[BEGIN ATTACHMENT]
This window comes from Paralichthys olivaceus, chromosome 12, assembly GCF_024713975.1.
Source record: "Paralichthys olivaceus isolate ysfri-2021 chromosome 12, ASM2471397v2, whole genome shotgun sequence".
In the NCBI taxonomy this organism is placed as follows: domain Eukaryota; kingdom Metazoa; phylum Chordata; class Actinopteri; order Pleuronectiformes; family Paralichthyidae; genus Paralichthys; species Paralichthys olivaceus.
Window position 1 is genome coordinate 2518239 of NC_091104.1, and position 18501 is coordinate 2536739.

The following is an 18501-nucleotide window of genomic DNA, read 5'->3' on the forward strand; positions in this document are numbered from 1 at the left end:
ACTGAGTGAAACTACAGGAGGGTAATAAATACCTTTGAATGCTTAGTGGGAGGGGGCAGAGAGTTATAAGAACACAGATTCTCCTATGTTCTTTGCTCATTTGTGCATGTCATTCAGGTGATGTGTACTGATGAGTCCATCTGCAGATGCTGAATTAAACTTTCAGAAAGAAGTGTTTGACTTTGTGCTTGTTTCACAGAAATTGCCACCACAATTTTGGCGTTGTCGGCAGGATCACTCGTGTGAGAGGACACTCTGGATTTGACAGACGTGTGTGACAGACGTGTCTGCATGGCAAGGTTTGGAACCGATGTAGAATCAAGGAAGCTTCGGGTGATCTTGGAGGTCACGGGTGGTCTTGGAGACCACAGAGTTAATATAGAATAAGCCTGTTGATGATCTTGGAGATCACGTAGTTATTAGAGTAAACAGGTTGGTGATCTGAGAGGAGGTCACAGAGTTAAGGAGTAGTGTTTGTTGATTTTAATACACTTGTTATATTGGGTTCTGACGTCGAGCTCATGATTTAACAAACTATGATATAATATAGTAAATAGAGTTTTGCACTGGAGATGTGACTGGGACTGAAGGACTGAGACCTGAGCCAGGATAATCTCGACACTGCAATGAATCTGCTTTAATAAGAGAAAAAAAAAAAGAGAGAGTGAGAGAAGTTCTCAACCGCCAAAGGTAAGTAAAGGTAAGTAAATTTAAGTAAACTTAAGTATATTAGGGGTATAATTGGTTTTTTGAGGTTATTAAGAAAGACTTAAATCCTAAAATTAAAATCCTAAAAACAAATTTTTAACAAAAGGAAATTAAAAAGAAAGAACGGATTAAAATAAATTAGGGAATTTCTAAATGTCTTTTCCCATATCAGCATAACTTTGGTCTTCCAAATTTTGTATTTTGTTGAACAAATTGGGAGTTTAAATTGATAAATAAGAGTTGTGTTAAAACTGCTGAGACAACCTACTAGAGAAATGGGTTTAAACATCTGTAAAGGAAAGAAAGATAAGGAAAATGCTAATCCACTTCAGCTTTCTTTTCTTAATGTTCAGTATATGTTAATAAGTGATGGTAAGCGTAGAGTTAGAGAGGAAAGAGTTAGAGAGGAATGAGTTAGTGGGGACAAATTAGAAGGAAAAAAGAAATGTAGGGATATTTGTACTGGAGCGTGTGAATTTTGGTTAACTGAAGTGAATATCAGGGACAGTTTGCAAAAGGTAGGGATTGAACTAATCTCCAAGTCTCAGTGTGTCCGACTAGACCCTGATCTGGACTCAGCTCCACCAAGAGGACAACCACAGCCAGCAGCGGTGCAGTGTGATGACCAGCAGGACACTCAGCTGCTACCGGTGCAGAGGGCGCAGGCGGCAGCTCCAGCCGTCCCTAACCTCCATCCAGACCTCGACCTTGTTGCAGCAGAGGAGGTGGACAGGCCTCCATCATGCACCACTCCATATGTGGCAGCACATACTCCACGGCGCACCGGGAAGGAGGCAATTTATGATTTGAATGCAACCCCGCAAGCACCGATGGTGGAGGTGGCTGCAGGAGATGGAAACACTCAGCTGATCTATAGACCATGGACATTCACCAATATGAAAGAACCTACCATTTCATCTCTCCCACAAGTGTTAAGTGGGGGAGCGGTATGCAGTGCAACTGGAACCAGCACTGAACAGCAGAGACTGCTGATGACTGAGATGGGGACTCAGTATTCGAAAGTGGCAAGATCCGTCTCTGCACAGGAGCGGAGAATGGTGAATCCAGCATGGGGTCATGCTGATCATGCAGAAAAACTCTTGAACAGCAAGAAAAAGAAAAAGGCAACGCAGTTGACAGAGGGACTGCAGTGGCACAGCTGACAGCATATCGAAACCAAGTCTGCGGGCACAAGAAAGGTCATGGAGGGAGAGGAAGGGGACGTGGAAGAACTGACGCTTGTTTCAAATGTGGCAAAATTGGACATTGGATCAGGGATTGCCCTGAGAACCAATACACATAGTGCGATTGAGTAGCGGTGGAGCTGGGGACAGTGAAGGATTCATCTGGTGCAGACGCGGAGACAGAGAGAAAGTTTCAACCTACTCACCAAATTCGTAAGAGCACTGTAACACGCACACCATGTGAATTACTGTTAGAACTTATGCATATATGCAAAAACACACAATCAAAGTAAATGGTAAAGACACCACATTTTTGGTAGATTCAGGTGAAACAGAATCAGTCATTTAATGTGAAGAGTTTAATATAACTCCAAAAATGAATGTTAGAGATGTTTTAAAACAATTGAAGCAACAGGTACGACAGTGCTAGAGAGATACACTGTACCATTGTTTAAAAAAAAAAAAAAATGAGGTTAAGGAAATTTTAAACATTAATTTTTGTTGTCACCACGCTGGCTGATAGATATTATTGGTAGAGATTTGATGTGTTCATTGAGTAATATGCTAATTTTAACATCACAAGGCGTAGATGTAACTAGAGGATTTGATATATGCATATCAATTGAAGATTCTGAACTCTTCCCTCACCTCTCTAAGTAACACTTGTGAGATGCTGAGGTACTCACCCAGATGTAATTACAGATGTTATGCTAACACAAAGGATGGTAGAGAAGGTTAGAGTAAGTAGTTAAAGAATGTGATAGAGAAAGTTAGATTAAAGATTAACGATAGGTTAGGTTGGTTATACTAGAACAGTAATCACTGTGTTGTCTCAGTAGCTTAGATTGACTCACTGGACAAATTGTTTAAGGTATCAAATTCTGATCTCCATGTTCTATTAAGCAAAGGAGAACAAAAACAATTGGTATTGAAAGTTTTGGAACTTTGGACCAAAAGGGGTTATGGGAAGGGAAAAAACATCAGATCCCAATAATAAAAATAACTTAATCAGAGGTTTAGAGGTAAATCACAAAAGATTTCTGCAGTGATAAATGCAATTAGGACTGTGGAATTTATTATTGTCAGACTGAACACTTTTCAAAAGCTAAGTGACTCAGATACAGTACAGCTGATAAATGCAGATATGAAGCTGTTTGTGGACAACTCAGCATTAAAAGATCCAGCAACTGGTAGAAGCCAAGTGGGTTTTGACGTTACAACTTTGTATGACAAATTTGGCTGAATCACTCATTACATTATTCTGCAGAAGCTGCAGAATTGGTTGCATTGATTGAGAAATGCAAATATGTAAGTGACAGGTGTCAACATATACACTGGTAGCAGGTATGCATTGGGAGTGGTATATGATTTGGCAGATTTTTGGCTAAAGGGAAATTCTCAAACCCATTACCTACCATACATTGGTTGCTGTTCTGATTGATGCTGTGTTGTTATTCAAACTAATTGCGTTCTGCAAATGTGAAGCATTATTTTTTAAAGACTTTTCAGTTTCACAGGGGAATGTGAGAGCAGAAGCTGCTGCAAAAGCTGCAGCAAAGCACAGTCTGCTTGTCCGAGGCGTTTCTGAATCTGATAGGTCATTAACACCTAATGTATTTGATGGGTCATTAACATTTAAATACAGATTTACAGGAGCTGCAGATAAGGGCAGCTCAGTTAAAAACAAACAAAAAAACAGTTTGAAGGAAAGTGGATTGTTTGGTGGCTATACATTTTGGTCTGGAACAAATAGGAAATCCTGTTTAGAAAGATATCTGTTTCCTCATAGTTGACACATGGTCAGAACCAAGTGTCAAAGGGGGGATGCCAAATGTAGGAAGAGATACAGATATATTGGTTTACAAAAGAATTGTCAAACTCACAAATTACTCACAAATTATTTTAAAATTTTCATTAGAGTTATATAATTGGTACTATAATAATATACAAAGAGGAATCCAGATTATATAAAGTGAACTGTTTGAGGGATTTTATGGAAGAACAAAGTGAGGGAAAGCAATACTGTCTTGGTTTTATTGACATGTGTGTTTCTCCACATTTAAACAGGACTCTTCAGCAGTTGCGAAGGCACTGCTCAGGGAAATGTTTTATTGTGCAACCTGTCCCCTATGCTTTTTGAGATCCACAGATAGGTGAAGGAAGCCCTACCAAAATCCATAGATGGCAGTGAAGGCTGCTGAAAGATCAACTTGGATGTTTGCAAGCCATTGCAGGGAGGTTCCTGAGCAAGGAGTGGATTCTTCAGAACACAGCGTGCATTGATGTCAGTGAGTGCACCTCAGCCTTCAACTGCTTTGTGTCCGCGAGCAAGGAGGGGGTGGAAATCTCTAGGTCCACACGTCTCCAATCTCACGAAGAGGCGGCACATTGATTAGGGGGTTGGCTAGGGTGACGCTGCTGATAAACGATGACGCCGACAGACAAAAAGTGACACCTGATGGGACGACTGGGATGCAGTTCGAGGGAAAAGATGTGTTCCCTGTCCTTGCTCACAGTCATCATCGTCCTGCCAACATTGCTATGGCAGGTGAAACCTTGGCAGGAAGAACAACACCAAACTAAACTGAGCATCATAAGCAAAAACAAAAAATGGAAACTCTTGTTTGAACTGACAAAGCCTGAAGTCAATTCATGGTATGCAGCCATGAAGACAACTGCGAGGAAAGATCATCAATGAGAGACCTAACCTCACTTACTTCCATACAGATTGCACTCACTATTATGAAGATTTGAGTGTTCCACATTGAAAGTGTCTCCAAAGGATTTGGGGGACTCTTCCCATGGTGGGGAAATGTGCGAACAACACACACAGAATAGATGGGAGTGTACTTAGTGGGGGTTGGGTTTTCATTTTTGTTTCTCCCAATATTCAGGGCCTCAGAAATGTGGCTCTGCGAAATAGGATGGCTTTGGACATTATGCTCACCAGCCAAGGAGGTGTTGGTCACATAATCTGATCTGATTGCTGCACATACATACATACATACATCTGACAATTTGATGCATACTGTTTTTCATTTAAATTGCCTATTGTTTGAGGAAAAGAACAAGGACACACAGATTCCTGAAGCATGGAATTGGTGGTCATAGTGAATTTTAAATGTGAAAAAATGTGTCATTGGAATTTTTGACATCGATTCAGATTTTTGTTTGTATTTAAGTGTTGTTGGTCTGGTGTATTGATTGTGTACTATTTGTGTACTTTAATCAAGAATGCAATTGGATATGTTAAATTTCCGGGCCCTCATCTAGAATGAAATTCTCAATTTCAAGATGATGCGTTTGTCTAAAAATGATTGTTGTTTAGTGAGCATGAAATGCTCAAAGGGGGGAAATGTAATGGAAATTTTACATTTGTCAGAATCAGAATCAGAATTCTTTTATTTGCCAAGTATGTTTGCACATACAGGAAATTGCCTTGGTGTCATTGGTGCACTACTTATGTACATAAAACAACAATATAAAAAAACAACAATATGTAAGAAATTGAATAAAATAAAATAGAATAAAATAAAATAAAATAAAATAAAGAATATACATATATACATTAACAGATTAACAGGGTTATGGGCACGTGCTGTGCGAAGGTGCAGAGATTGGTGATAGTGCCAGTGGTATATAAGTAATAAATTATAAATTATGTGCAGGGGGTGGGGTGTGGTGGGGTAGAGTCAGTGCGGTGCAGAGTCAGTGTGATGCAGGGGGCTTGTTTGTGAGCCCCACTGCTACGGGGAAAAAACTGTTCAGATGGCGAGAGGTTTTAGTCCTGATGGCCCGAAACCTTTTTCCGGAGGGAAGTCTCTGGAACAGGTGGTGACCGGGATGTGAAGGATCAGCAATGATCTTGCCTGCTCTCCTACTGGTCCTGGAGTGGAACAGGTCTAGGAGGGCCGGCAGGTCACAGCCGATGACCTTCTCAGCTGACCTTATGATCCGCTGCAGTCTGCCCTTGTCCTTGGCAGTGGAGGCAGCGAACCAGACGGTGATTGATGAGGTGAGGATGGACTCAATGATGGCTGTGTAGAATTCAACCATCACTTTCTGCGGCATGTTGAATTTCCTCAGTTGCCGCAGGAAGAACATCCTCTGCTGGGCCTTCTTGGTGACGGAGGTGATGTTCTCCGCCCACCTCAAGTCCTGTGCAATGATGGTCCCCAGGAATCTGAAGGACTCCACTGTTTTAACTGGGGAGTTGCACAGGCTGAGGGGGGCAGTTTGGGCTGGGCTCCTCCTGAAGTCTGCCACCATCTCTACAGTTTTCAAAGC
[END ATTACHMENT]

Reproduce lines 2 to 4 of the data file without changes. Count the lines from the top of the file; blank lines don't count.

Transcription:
Source record: "Paralichthys olivaceus isolate ysfri-2021 chromosome 12, ASM2471397v2, whole genome shotgun sequence".
In the NCBI taxonomy this organism is placed as follows: domain Eukaryota; kingdom Metazoa; phylum Chordata; class Actinopteri; order Pleuronectiformes; family Paralichthyidae; genus Paralichthys; species Paralichthys olivaceus.
Window position 1 is genome coordinate 2518239 of NC_091104.1, and position 18501 is coordinate 2536739.